Mobile elements and genome evolution
- Cite this article as:
- Evgen’ev, M.B. Mol Biol (2007) 41: 203. doi:10.1134/S0026893307020033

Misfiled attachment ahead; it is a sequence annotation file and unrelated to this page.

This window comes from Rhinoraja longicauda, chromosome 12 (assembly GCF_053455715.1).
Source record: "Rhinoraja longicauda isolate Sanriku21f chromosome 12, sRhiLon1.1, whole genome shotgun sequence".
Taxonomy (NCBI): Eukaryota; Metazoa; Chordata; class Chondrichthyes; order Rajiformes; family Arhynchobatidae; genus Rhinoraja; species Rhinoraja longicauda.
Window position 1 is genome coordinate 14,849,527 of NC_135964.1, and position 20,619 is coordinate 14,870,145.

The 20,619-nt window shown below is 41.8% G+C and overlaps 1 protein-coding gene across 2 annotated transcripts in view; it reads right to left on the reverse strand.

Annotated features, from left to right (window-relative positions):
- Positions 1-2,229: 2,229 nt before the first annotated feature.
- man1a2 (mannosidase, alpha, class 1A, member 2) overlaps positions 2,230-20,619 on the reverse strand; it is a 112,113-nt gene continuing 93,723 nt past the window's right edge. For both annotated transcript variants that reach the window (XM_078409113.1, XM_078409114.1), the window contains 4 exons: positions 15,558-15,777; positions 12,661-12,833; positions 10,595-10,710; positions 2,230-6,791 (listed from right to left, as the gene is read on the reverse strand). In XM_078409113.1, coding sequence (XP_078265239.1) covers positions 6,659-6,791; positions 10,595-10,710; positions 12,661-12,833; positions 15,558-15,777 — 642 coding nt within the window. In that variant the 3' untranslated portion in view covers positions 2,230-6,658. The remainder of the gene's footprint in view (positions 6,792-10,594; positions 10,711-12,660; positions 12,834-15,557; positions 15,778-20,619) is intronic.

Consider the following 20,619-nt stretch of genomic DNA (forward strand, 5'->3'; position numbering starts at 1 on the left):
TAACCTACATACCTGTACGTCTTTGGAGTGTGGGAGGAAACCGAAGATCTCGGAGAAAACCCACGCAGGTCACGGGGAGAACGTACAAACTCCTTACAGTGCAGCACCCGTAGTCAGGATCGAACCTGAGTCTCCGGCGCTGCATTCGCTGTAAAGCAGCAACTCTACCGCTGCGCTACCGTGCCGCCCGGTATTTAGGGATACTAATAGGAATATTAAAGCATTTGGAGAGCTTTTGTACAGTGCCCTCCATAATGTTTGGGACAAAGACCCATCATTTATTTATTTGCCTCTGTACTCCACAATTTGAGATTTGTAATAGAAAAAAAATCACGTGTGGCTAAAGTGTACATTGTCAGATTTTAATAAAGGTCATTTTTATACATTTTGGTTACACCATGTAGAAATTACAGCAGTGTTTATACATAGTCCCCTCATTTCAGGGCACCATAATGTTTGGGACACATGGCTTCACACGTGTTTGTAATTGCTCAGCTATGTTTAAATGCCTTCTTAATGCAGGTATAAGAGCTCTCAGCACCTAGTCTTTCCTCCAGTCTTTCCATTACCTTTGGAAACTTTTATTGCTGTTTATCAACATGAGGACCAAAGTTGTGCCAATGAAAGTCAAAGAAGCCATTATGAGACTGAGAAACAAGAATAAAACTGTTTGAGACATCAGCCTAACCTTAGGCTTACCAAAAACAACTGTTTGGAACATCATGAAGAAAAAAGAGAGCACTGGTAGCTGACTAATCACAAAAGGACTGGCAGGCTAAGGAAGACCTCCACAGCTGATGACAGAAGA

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Mobile elements (MEs) are an important component of the genome in all eukaryotes and prokaryotes. MEs are divided into two large classes differing in the mechanism of transposition. Class I MEs are transposed via reverse transcription of their RNA transcripts. Class II MEs code for transposase, which acts at the DNA level and recognizes the ends of the cognate ME. The review considers the distribution of MEs from different classes in various genomes, individual chromosomes, and chromatin types. There is ample evidence for an important role of MEs in the regulation of cell genes and evolution of complex eukaryotic genomes. It is thought that ME invasion and subsequent amplification act as a main morphogenetic factor ensuring adaptation of populations to environmental changes and, in some cases, cause rapid speciation.